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Vietnamese Read One Book a Year: Industry Insider

Despite the growth of Vietnam’s publishing industry, the country’s national reading rate remains low.

According to Tuoi Tre, education experts discussed the issue of Vietnam’s reading habits during a public forum held last weekend on Saigon’s book street. During the talk, Le Hoang, deputy chairman of the Vietnam Publishers Association, brought up the country’s ambivalence towards reading for pleasure.

“The reading rate amongst Vietnamese is only one book per person per year if we exclude [textbooks and reference books],” he said, according to the news outlet. Hoang also mentioned that textbooks and reference books make up 80% of the country’s current book market.

This lack of interest should pose a challenge to book vendors and publishing houses, however industry giants like Fahasa and Phuong Nam are experiencing strong growth. In fact, the two firms reported a 20% increase in book sales in the first half of 2016, reports Tuoi Tre.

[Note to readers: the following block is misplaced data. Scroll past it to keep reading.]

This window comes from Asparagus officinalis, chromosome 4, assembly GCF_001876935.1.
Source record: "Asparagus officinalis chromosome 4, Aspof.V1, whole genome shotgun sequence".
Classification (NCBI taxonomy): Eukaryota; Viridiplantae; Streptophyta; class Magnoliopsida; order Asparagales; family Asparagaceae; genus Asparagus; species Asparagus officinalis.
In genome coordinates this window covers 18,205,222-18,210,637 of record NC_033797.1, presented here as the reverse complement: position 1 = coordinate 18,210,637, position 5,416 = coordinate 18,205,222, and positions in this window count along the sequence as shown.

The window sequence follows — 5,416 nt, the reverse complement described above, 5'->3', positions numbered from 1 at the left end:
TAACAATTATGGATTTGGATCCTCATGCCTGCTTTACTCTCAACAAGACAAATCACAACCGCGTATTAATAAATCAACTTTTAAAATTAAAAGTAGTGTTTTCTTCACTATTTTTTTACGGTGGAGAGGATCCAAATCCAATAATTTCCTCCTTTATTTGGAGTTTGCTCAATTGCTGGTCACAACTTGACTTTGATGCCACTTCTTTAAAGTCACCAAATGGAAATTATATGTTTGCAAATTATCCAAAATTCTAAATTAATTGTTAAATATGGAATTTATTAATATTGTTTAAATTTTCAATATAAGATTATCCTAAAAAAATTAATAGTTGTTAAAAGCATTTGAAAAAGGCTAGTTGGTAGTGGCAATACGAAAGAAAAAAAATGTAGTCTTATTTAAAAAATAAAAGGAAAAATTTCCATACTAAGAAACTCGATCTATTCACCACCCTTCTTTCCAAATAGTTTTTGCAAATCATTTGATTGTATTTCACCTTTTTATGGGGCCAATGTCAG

For Hoang, however, the lackluster enthusiasm for reading begins with adults. Because few Vietnamese adults read for pleasure, he told the news source, children are not encouraged to do so.

Hoang continued: “Education is also to blame as the way students are taught at school is to follow what teachers tell them, so there is no need to read books after school to gain extra knowledge.”

Earlier this year, Deputy Minister of Education and Training Pham Manh Hung announced that the average Vietnamese person reads roughly four books a year, with textbooks accounting for 2.8 of those publications, reports Tuoi Tre. According to the deputy minister, this is a fifth of the reading rate in nations such as Japan, Israel and France.

Nonetheless, Tran Phuong, a representative of the online book platform Alezaa, told the audience over the weekend: “[Vietnam’s] publishing industry is growing well”. Beyond Saigon’s ever-popular book street, Hanoi also launched a book street project earlier this month, while Da Nang is working on its own plan to establish a book street in an effort to promote reading culture.

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